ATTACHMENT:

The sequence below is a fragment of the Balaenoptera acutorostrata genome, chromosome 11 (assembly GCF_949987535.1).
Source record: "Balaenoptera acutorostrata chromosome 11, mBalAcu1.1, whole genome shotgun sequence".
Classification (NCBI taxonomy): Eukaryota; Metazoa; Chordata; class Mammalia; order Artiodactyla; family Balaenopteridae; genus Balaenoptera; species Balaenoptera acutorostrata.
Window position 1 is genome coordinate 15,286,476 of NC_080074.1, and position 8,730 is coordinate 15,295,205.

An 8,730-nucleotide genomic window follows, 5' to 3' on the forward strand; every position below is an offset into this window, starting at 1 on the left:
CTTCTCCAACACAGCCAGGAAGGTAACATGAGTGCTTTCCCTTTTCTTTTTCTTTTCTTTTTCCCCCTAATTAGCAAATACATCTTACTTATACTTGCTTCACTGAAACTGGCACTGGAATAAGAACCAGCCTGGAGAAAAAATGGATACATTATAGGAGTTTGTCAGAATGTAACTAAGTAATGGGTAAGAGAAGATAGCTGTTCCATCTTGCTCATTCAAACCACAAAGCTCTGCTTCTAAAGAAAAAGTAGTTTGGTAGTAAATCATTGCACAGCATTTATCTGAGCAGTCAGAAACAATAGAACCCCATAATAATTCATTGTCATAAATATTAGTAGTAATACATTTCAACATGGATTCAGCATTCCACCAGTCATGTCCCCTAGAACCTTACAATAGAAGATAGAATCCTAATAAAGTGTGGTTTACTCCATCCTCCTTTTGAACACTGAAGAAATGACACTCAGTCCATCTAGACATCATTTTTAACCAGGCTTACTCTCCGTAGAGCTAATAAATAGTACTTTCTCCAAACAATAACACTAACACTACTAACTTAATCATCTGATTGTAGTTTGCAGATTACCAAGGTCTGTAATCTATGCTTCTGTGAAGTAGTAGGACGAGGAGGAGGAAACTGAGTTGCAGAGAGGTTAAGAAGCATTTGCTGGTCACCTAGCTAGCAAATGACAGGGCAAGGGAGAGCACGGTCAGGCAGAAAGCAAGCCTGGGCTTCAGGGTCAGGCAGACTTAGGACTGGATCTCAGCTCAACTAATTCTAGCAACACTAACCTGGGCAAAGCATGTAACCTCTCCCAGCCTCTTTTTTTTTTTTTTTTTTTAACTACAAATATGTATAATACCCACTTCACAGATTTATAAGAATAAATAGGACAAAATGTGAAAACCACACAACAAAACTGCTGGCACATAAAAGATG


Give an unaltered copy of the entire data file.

The sequence below is a fragment of the Balaenoptera acutorostrata genome, chromosome 11 (assembly GCF_949987535.1).
Source record: "Balaenoptera acutorostrata chromosome 11, mBalAcu1.1, whole genome shotgun sequence".
Classification (NCBI taxonomy): Eukaryota; Metazoa; Chordata; class Mammalia; order Artiodactyla; family Balaenopteridae; genus Balaenoptera; species Balaenoptera acutorostrata.
Window position 1 is genome coordinate 15,286,476 of NC_080074.1, and position 8,730 is coordinate 15,295,205.

An 8,730-nucleotide genomic window follows, 5' to 3' on the forward strand; every position below is an offset into this window, starting at 1 on the left:
CTTCTCCAACACAGCCAGGAAGGTAACATGAGTGCTTTCCCTTTTCTTTTTCTTTTCTTTTTCCCCCTAATTAGCAAATACATCTTACTTATACTTGCTTCACTGAAACTGGCACTGGAATAAGAACCAGCCTGGAGAAAAAATGGATACATTATAGGAGTTTGTCAGAATGTAACTAAGTAATGGGTAAGAGAAGATAGCTGTTCCATCTTGCTCATTCAAACCACAAAGCTCTGCTTCTAAAGAAAAAGTAGTTTGGTAGTAAATCATTGCACAGCATTTATCTGAGCAGTCAGAAACAATAGAACCCCATAATAATTCATTGTCATAAATATTAGTAGTAATACATTTCAACATGGATTCAGCATTCCACCAGTCATGTCCCCTAGAACCTTACAATAGAAGATAGAATCCTAATAAAGTGTGGTTTACTCCATCCTCCTTTTGAACACTGAAGAAATGACACTCAGTCCATCTAGACATCATTTTTAACCAGGCTTACTCTCCGTAGAGCTAATAAATAGTACTTTCTCCAAACAATAACACTAACACTACTAACTTAATCATCTGATTGTAGTTTGCAGATTACCAAGGTCTGTAATCTATGCTTCTGTGAAGTAGTAGGACGAGGAGGAGGAAACTGAGTTGCAGAGAGGTTAAGAAGCATTTGCTGGTCACCTAGCTAGCAAATGACAGGGCAAGGGAGAGCACGGTCAGGCAGAAAGCAAGCCTGGGCTTCAGGGTCAGGCAGACTTAGGACTGGATCTCAGCTCAACTAATTCTAGCAACACTAACCTGGGCAAAGCATGTAACCTCTCCCAGCCTCTTTTTTTTTTTTTTTTTTTAACTACAAATATGTATAATACCCACTTCACAGATTTATAAGAATAAATAGGACAAAATGTGAAAACCACACAACAAAACTGCTGGCACATAAAAGATG